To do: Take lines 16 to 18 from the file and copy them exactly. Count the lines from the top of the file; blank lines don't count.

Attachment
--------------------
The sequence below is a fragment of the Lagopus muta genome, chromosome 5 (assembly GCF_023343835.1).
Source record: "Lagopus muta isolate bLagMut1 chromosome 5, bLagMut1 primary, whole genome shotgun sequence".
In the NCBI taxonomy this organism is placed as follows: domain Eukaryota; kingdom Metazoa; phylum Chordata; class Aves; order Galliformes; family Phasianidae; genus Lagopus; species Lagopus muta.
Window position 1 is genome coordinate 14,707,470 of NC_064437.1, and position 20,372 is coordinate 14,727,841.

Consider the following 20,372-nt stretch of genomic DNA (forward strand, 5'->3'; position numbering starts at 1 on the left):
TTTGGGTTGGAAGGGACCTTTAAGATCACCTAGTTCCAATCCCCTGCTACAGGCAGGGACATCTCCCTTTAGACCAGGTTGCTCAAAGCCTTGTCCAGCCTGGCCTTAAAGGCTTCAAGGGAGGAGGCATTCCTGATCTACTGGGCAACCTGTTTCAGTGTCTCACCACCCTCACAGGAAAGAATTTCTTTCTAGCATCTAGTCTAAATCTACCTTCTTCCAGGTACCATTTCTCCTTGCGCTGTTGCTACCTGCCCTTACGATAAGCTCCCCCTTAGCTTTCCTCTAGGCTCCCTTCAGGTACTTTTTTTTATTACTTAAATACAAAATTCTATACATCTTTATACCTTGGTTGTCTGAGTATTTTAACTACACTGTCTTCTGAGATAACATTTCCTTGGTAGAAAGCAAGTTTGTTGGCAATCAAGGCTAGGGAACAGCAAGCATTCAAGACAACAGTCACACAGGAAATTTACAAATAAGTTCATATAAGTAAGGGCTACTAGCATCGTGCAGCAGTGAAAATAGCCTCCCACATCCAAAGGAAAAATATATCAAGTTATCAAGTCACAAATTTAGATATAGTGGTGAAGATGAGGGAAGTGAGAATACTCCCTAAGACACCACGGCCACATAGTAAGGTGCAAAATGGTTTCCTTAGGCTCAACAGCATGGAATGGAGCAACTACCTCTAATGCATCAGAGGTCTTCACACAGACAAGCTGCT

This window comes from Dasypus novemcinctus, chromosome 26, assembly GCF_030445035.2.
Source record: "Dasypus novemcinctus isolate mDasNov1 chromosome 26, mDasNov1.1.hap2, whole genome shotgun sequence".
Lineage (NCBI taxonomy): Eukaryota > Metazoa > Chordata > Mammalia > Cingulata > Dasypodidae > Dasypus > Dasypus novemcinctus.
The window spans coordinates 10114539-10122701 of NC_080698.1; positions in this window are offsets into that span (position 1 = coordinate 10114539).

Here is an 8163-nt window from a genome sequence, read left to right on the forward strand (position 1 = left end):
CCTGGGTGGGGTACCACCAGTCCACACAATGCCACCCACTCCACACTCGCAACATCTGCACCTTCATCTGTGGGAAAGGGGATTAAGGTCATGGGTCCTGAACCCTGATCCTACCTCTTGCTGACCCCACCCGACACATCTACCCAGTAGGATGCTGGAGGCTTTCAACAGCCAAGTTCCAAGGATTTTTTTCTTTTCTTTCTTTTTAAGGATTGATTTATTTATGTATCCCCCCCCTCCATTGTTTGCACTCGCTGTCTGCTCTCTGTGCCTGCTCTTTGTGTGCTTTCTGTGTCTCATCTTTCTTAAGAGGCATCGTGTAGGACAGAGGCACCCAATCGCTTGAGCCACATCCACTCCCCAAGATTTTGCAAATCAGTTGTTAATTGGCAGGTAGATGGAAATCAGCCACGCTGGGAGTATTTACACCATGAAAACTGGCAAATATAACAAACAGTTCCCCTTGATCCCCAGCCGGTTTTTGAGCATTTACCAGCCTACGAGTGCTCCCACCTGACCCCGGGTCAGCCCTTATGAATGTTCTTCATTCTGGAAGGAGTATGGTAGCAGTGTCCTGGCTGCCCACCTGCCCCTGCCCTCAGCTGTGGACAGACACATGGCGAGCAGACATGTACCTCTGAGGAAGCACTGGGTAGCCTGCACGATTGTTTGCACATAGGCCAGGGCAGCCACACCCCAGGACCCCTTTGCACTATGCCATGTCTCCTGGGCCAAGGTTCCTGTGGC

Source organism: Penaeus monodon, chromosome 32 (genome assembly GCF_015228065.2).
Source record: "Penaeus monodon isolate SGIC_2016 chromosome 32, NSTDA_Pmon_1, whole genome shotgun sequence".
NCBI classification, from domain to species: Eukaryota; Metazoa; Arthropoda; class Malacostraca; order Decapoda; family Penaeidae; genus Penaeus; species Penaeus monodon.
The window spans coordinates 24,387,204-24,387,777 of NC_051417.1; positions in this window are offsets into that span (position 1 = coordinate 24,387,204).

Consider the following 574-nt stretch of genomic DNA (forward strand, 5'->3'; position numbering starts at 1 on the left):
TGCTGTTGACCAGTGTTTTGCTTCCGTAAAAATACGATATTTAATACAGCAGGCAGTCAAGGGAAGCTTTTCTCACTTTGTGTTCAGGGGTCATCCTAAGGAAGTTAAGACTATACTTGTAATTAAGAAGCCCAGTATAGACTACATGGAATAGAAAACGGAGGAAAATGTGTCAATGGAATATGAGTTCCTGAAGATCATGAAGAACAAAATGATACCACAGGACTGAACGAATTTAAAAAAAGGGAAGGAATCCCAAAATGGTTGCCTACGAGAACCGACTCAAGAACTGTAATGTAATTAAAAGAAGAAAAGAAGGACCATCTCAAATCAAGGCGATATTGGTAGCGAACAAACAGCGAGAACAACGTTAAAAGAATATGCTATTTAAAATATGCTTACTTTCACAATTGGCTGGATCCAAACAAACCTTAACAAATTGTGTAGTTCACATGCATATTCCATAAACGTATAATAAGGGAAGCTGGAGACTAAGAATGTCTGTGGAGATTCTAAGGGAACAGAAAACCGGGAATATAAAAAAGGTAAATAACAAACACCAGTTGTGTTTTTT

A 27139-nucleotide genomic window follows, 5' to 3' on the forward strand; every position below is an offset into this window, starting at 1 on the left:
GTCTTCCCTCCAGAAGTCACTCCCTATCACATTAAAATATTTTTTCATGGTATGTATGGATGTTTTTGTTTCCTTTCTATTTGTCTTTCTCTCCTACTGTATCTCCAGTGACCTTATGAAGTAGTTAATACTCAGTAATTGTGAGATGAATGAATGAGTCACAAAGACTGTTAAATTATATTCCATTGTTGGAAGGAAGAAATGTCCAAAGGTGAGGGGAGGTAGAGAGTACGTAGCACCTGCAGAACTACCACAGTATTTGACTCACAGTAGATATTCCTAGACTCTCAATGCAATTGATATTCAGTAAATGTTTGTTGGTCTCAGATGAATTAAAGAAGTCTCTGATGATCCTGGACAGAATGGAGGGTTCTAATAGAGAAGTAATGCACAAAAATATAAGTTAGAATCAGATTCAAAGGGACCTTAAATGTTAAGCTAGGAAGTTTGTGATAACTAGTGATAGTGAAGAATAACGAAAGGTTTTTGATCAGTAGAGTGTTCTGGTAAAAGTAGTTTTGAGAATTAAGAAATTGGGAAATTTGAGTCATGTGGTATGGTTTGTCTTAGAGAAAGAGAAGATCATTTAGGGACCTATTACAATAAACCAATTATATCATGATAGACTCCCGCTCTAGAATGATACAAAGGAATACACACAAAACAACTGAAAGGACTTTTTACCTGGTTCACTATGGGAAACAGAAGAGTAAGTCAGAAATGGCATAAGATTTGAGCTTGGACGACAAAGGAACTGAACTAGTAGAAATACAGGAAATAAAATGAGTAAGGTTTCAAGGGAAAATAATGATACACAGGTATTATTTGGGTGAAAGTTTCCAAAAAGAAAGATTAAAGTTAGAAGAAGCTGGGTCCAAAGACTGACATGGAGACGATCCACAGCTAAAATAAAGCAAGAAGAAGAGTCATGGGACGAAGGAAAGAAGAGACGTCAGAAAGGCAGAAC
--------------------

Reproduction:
The window spans coordinates 24,387,204-24,387,777 of NC_051417.1; positions in this window are offsets into that span (position 1 = coordinate 24,387,204).

Consider the following 574-nt stretch of genomic DNA (forward strand, 5'->3'; position numbering starts at 1 on the left):
TGCTGTTGACCAGTGTTTTGCTTCCGTAAAAATACGATATTTAATACAGCAGGCAGTCAAGGGAAGCTTTTCTCACTTTGTGTTCAGGGGTCATCCTAAGGAAGTTAAGACTATACTTGTAATTAAGAAGCCCAGTATAGACTACATGGAATAGAAAACGGAGGAAAATGTGTCAATGGAATATGAGTTCCTGAAGATCATGAAGAACAAAATGATACCACAGGACTGAACGAATTTAAAAAAAGGGAAGGAATCCCAAAATGGTTGCCTACGAGAACCGACTCAAGAACTGTAATGTAATTAAAAGAAGAAAAGAAGGACCATCTCAAATCAAGGCGATATTGGTAGCGAACAAACAGCGAGAACAACGTTAAAAGAATATGCTATTTAAAATATGCTTACTTTCACAATTGGCTGGATCCAAACAAACCTTAACAAATTGTGTAGTTCACATGCATATTCCATAAACGTATAATAAGGGAAGCTGGAGACTAAGAATGTCTGTGGAGATTCTAAGGGAACAGAAAACCGGGAATATAAAAAAGGTAAATAACAAACACCAGTTGTGTTTTTT